Cà Mau Peninsula
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Cà Mau is a triangular stretch of land, with a maximum length of 130 miles and average height of seven feet above the sea level. Its formation is almost totally the result of the deposits of the Mekong River, which is also behind the Cape Bai formation at the tail end of the peninsula.
Roads came to the Cà Mau after the Second World War. The peninsula's geographic features change dramatically as it tapers southward, the plains giving way to dense, tropical mangrove swamps. The serpentine waterways of the swamps have been a rich source of fish for the locals. The economy of the region is based on cultivated as well as natural products. Rice, honey, wax, fibre mats and fish are some of the things the locals of the region trade and export. The Cà Mau Peninsula was also once a citadel of the Viet Minh and Viet Cong guerrillas.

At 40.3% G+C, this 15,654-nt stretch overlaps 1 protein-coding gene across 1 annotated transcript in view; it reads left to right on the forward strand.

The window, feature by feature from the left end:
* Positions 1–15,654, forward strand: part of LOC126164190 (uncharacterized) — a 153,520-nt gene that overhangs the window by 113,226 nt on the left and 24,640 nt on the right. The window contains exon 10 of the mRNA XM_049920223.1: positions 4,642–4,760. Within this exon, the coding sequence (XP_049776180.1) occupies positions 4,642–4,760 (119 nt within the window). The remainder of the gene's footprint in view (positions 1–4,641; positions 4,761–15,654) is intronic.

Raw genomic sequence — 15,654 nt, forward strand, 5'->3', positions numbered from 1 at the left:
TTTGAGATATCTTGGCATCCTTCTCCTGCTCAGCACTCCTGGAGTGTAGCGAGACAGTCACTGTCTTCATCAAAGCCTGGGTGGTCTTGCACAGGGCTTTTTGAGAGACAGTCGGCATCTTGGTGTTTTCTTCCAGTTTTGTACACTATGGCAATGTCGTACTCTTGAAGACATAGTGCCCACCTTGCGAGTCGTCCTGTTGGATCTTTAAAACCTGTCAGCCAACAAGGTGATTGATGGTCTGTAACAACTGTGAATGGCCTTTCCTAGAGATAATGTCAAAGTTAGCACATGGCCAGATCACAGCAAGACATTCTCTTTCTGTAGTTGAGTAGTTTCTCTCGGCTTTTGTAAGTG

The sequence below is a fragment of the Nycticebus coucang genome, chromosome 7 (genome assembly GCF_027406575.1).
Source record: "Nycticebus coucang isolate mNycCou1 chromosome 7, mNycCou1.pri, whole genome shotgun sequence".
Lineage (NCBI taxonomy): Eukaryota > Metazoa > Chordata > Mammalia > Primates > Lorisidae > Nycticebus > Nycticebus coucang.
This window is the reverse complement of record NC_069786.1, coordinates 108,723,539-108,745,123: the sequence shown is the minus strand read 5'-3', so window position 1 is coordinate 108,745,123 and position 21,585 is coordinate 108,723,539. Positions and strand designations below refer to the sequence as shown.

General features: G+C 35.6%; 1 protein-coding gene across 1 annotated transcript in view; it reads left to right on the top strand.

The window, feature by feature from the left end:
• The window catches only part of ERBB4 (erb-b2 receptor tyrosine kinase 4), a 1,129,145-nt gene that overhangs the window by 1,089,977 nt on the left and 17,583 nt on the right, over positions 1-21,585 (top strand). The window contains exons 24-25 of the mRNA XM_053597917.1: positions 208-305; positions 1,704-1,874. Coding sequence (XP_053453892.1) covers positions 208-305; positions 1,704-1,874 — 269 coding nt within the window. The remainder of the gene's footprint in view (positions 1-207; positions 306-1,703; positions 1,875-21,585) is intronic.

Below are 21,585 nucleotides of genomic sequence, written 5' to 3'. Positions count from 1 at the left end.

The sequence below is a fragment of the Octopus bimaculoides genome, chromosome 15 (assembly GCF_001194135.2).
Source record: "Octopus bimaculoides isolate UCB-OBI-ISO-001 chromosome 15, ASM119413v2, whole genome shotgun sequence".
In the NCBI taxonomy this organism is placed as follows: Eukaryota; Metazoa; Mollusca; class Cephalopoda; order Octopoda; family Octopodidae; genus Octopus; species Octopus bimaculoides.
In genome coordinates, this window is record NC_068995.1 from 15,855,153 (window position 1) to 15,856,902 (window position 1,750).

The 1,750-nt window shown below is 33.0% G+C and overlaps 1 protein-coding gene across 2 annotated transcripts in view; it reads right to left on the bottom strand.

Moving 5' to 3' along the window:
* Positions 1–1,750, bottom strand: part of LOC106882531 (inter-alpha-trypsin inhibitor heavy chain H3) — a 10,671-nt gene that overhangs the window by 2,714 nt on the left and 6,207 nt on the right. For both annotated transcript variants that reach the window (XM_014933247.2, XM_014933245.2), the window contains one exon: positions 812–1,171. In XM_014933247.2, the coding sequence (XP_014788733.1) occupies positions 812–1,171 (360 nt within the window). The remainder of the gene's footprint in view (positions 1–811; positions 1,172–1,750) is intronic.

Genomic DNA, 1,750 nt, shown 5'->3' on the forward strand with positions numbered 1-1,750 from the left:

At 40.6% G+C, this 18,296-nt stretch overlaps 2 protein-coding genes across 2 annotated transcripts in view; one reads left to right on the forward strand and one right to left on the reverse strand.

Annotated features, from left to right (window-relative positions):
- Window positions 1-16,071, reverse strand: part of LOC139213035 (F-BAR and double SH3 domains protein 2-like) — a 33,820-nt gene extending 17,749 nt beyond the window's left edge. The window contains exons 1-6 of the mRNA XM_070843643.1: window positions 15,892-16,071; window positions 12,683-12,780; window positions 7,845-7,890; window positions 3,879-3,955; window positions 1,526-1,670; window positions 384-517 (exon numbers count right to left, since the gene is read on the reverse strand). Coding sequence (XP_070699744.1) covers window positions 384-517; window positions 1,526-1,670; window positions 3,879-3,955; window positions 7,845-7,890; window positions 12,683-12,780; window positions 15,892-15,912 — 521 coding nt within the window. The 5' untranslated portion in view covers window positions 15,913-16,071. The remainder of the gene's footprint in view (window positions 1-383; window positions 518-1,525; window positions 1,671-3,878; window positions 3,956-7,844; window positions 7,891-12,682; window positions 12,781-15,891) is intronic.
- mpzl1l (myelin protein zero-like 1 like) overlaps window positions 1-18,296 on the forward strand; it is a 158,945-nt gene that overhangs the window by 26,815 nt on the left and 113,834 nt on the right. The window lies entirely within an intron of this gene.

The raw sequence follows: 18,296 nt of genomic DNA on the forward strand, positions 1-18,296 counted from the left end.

- "Ca Mau Peninsula", Encyclopædia Britannica
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